While it is true that people who took Zantac and developed cancer may not see trials begin before late 2021 or early 2022, more is happening than meets the eye. If an image would help, think of the duck. While the bird glides serenely on the water, the feet below the surface are paddling like crazy. Zantac plaintiffs might do well to prepare for settlement offers from the drug manufacturers, as well as the possibility of trial.
Why are there so many Zantac cancer lawsuits?
In a nutshell, the answer is because so many people took Zantac for so long. Glaxo Holdings Ltd, now a part of GlaxoSmithKline PLC, first received F.D.A. approval for Zantac in 1983. Over-the-counter versions are often used to treat heartburn. Prescription-strength Zantac is used to treat very severe heartburn and more serious conditions such as stomach or intestinal ulcers. In 2018 Zantac was among the top 10 antacid brands in the U.S.
Recent studies, however, link N–Nitrosodimethylamine (NDMA) contamination in Zantac to various forms of cancer, including:
- Liver cancer;
- Stomach cancer;
- Bladder cancer;
- Kidney cancer;
- Esophageal cancer;
- Intestinal cancer;
- Colorectal cancer; and
- Cancers of the male and female reproductive systems.
One hundred and forty lawsuits had been filed in federal court as of March 2020. As of Oct. 15, 2020, there were 539 Zantac cancer lawsuits included in the Florida MDL. So many people have taken Zantac over the last 27 years, it is anyone’s guess how many more lawsuits are likely to be filed. The number will be big, without a doubt.
How much, for what, and when?
By 2022, the bellwether trials will have offered some insight into the likely size of jury awards for cases that go to trial. That leaves open the question of what Glaxo and other manufacturers are likely to offer by way of settlement.
This is guess work, of course, but many lawyers look to two recent mass tort cases for guidelines. The first is the litigation surrounding Valsartan, which is similar because it involved NMDA contamination. The second involves lawsuits over Monsanto’s weedkiller Roundup because the product was widely used over a long period of time and is now linked to various forms of cancer.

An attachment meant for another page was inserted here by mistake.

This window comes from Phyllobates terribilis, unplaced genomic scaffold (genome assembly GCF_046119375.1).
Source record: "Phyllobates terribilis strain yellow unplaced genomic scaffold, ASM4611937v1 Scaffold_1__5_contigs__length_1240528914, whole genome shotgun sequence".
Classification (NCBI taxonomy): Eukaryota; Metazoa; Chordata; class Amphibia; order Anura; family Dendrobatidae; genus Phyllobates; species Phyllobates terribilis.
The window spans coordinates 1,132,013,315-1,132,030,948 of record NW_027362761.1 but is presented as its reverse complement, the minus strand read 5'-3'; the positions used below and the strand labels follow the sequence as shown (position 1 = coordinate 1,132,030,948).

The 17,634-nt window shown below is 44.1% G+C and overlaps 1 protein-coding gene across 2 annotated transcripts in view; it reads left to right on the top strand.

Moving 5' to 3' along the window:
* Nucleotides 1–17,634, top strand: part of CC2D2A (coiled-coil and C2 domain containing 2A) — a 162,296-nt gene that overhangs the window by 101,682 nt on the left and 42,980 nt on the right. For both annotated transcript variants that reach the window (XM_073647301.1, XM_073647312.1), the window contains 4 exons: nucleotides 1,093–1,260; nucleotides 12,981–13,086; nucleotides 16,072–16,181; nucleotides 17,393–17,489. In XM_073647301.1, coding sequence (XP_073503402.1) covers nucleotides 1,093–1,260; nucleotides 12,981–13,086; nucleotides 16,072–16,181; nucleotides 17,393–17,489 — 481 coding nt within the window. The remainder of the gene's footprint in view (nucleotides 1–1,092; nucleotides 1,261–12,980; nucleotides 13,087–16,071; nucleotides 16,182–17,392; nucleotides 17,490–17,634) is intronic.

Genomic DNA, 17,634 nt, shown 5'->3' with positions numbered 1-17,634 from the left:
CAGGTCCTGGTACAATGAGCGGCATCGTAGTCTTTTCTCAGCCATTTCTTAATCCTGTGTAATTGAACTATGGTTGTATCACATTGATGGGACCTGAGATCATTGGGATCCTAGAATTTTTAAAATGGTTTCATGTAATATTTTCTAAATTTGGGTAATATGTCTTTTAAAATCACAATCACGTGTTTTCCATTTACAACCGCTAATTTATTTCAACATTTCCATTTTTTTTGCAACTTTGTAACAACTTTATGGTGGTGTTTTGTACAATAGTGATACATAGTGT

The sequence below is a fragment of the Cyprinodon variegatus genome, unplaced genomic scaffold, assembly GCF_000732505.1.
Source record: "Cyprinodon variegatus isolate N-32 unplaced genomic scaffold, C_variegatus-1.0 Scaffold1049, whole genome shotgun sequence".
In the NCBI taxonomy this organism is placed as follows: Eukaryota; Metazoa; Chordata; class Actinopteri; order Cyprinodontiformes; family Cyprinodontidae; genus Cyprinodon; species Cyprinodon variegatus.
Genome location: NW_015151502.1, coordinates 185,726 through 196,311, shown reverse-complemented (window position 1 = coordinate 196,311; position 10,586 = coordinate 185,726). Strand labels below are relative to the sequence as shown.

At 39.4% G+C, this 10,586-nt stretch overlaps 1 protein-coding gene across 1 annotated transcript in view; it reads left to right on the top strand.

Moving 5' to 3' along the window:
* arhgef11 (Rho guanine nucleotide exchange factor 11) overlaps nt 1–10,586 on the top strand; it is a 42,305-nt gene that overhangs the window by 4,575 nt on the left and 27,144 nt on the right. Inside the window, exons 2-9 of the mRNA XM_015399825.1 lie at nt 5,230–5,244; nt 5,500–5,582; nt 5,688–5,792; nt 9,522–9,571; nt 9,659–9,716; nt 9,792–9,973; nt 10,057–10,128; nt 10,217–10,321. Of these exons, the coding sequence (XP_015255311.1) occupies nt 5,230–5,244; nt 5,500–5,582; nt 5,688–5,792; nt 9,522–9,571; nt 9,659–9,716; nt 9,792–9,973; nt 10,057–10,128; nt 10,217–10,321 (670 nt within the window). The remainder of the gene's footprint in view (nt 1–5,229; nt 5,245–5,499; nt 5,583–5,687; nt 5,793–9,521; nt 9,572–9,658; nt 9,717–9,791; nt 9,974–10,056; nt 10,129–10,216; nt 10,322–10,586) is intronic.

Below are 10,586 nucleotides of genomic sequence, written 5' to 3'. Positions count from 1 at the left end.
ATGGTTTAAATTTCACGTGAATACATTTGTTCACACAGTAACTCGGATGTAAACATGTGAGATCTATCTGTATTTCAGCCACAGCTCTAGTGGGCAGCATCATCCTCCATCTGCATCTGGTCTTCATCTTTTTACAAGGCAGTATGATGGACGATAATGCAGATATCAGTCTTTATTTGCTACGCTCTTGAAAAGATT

In very broad terms, the settlement value of any mass tort cases is likely to be less than the trial value of the case. On the other hand, a settlement may be easier and quicker for someone with immediate needs. This is a judgment call that each plaintiff will need to make on the basis of good, objective advice.
In previous cases, the settlement offers were divided into classes, according to the kind of injury. With the Zantac cancer lawsuits, this may involve the type of cancer. If the Zantac lawsuits are ultimately resolved through a global settlement, the cases will be ranked into settlement groups based on the severity of the injuries and strength of the claim. Some speculate that cases in the top tier could be worth roughly $500,000; those in the second may settle in the $250,000 range; and the lowest tier cases may be worth $100,000 or less. In such a settlement, all plaintiffs in the same tier would receive the same amount.
What potential Zantac plaintiffs need to do now
Moving toward settlement negotiations, Judge Robin Rosenberg has issued orders requiring a census of all Zantac claims. These are designed to provide an accurate picture of how many individual cases are likely to be included in the MDL.
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- The dates during which they took Zantac;
- Whether it was an over-the-counter or prescription product;
- Which specific product was used (syrup, tablets, capsules, flavoring, etc.);
- Nature of cancer and other injuries;
- Date of diagnosis;
- Name and address of doctor;
- Name and address of pharmacy, or other place purchased;
- Date of death (for wrongful death claims) and death certificate describing cause;
- Any other economic losses, including wage loss and the cost of medical monitoring; and
- Any claims to be made by a spouse or other family member;